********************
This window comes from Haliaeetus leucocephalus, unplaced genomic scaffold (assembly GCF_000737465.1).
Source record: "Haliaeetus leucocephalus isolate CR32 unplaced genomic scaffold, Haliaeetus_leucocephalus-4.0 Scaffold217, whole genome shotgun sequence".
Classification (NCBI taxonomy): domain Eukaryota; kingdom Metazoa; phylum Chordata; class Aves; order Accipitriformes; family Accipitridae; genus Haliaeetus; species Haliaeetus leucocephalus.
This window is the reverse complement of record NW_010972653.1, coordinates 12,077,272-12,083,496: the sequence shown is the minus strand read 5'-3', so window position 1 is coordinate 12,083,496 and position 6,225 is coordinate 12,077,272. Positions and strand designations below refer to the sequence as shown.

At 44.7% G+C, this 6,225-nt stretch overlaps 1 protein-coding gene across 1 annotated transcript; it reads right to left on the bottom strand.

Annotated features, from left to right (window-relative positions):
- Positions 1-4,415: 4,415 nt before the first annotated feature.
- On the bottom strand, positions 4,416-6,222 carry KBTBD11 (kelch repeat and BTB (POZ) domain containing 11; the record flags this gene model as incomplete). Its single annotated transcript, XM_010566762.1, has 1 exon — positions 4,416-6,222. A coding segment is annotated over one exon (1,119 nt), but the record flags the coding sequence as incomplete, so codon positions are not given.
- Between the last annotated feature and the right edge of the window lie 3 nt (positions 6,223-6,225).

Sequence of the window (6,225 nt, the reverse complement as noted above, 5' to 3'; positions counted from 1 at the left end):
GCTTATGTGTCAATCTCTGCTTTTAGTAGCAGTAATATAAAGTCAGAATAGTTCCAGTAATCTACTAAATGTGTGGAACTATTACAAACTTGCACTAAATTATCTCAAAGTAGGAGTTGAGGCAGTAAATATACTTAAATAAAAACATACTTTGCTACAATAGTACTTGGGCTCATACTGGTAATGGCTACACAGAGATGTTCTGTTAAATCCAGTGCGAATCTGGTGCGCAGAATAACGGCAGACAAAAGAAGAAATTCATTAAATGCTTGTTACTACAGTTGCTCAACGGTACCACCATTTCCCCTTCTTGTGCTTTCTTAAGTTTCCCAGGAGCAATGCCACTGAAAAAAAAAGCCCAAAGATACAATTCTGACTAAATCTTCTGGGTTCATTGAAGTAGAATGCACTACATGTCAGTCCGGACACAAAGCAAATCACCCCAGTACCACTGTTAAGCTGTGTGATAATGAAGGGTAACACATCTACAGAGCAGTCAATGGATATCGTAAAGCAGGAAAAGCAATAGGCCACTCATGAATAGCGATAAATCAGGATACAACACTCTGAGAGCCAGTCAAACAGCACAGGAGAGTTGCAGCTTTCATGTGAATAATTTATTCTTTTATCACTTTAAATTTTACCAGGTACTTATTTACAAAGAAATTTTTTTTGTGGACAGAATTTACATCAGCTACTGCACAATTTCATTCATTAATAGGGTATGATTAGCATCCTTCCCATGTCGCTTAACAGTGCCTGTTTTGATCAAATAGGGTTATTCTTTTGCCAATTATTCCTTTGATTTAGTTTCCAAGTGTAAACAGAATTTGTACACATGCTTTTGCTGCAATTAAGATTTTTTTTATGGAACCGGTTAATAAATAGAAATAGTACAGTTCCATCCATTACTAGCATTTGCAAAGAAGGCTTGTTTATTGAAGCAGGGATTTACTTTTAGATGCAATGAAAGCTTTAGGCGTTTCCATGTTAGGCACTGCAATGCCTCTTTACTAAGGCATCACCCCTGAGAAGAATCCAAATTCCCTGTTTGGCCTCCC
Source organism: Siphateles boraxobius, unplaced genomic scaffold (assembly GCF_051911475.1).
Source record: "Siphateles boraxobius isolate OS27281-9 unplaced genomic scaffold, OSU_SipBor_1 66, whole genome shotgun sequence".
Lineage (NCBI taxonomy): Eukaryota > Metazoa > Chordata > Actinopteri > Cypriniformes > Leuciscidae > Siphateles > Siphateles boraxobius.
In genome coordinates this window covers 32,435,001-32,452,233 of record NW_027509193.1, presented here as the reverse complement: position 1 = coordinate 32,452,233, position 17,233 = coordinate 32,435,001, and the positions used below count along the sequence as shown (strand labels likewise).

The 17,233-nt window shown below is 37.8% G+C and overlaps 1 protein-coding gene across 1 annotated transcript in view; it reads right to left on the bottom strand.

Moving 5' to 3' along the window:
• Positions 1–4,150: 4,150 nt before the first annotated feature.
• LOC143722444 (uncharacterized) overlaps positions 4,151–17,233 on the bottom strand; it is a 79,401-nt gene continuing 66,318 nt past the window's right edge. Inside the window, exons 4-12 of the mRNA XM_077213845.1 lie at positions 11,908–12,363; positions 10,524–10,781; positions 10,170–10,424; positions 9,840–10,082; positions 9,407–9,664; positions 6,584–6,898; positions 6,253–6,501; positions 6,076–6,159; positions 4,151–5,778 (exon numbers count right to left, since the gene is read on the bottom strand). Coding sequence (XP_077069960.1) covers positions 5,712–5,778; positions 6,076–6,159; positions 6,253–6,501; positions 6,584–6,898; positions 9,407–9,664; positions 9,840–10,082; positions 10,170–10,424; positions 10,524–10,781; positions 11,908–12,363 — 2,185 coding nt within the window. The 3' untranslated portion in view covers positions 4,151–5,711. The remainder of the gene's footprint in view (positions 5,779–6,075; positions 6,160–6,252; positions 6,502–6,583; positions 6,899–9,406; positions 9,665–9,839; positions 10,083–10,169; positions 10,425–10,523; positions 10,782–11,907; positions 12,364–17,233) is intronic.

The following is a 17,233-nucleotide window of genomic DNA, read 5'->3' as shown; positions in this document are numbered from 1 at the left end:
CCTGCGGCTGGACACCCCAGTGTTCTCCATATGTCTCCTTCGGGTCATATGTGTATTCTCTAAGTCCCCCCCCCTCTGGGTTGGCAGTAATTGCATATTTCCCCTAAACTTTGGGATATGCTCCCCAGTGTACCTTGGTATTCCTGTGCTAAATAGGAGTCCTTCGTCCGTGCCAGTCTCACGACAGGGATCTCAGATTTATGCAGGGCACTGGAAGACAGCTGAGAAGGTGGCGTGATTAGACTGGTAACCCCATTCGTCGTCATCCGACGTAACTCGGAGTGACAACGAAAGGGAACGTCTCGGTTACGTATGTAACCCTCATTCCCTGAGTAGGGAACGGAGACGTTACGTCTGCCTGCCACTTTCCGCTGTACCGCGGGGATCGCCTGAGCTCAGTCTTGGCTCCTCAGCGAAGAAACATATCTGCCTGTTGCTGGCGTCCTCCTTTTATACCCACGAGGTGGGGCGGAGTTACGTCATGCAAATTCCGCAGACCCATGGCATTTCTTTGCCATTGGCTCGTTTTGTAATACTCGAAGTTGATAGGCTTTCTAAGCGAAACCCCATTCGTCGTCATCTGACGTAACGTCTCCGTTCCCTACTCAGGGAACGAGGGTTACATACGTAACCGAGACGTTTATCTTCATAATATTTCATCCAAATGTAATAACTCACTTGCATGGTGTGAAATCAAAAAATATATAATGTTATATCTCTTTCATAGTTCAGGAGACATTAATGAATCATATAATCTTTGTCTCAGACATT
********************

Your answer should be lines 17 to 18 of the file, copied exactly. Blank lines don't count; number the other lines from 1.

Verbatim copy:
Moving 5' to 3' along the window:
• Positions 1–4,150: 4,150 nt before the first annotated feature.